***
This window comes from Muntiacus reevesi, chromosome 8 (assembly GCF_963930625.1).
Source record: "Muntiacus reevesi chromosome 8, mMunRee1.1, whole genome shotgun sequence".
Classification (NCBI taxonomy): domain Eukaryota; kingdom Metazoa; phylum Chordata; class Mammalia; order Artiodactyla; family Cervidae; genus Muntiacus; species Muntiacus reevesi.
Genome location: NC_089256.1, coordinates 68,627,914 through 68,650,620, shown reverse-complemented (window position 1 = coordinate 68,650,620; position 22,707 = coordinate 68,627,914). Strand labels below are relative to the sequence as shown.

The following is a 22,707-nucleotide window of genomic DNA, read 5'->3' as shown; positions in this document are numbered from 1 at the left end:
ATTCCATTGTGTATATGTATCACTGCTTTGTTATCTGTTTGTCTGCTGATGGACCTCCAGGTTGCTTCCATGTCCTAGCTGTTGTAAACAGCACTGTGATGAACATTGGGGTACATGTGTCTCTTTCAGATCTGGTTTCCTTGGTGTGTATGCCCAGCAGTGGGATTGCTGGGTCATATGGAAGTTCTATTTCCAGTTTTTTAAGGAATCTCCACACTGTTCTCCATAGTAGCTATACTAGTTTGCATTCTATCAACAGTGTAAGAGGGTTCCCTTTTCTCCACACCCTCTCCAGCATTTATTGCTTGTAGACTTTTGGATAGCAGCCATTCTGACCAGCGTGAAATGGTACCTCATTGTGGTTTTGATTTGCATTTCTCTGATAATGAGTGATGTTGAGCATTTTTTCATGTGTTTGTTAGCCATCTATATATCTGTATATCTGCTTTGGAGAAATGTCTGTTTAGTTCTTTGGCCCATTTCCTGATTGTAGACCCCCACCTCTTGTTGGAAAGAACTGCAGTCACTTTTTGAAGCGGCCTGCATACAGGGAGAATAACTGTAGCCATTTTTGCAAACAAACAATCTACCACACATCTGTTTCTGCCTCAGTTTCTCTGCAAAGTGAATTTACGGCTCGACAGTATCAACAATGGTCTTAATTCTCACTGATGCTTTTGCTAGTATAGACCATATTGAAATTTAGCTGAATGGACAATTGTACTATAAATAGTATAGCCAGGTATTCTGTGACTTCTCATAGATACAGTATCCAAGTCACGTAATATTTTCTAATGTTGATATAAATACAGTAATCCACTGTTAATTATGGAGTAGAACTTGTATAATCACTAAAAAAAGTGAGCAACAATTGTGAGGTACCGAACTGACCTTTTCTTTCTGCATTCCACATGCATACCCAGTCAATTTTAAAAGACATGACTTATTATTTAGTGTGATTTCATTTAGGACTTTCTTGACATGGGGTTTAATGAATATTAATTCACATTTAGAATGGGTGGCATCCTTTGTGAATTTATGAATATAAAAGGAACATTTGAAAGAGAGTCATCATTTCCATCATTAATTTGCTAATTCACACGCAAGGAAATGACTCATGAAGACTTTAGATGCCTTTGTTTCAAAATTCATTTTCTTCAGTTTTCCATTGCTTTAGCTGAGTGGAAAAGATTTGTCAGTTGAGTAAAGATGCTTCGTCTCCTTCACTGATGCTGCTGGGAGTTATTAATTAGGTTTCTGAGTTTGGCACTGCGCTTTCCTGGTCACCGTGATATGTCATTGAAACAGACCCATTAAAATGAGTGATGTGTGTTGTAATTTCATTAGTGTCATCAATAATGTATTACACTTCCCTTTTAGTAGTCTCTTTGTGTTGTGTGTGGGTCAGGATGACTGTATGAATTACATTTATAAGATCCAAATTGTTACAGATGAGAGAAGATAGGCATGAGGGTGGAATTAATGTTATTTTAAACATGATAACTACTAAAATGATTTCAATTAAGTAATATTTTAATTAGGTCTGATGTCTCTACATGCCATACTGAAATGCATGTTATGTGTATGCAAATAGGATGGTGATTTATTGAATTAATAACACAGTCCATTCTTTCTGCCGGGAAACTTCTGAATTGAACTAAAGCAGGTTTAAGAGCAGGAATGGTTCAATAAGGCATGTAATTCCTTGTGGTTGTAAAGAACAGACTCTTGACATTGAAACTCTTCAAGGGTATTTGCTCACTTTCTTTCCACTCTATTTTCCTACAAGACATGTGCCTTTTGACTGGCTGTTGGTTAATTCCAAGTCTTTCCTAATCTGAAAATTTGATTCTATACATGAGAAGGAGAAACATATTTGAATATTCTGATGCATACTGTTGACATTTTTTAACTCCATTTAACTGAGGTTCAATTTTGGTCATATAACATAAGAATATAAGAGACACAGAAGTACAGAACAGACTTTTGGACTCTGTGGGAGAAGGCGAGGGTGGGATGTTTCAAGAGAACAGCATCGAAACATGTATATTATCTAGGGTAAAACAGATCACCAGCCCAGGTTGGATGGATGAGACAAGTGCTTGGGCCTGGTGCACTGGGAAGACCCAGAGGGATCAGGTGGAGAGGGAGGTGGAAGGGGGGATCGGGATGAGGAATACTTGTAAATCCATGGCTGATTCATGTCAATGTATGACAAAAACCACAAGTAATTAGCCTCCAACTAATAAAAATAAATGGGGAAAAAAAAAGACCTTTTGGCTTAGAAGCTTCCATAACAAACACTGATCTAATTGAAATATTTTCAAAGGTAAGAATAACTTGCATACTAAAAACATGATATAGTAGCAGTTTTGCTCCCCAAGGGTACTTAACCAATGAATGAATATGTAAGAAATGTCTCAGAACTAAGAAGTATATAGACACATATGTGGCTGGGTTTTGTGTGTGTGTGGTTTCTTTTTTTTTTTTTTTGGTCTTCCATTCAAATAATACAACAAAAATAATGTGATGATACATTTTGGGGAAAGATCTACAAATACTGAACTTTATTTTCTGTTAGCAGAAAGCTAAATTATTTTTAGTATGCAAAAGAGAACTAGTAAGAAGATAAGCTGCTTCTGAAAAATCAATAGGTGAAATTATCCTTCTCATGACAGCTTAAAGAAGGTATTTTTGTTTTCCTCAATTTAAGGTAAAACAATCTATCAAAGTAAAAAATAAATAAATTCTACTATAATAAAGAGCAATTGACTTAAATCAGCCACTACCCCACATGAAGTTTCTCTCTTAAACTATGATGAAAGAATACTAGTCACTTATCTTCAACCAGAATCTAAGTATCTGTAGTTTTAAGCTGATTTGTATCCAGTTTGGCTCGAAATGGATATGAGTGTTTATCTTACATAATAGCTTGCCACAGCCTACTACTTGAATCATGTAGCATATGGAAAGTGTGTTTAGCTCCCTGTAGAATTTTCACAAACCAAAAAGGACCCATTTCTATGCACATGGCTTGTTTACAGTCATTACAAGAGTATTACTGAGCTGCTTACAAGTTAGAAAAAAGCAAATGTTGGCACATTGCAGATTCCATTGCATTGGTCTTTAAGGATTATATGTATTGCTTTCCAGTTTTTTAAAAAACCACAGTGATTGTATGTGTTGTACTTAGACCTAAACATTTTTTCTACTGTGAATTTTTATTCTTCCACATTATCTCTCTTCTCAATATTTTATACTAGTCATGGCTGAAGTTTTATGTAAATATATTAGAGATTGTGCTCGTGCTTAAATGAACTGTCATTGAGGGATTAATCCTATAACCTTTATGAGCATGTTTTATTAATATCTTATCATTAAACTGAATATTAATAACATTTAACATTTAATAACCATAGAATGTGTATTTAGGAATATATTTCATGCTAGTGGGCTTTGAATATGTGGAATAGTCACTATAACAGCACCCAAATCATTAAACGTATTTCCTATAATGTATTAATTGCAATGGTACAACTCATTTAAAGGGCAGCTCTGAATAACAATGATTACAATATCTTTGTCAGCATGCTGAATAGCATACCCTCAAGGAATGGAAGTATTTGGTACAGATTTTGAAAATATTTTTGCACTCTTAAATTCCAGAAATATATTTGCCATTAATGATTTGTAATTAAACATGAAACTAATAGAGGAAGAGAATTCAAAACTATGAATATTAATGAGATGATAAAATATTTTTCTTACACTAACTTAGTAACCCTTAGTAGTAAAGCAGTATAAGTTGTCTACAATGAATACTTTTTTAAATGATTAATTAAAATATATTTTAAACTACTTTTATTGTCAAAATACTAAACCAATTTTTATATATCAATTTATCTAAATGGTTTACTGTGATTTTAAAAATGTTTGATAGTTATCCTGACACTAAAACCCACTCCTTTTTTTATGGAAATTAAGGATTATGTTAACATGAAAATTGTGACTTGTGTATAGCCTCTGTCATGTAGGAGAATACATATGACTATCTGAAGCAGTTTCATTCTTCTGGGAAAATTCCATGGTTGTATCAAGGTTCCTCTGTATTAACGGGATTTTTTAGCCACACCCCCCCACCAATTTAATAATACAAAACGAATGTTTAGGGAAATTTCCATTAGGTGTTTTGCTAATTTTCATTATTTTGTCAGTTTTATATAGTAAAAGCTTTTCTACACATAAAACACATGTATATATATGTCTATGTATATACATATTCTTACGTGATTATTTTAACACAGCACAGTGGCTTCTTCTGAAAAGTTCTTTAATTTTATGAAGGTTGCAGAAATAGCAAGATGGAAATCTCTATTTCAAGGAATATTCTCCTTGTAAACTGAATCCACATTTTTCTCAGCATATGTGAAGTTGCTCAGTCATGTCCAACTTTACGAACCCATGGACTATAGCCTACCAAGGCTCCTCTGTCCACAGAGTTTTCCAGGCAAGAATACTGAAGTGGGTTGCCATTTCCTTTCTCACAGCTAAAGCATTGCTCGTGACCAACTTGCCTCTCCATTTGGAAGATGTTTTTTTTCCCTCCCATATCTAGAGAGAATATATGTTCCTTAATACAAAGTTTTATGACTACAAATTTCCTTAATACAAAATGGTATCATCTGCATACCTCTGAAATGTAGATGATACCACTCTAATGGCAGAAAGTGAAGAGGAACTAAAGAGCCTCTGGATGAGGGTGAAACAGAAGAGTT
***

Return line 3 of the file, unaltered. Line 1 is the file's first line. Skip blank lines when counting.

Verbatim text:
Classification (NCBI taxonomy): domain Eukaryota; kingdom Metazoa; phylum Chordata; class Mammalia; order Artiodactyla; family Cervidae; genus Muntiacus; species Muntiacus reevesi.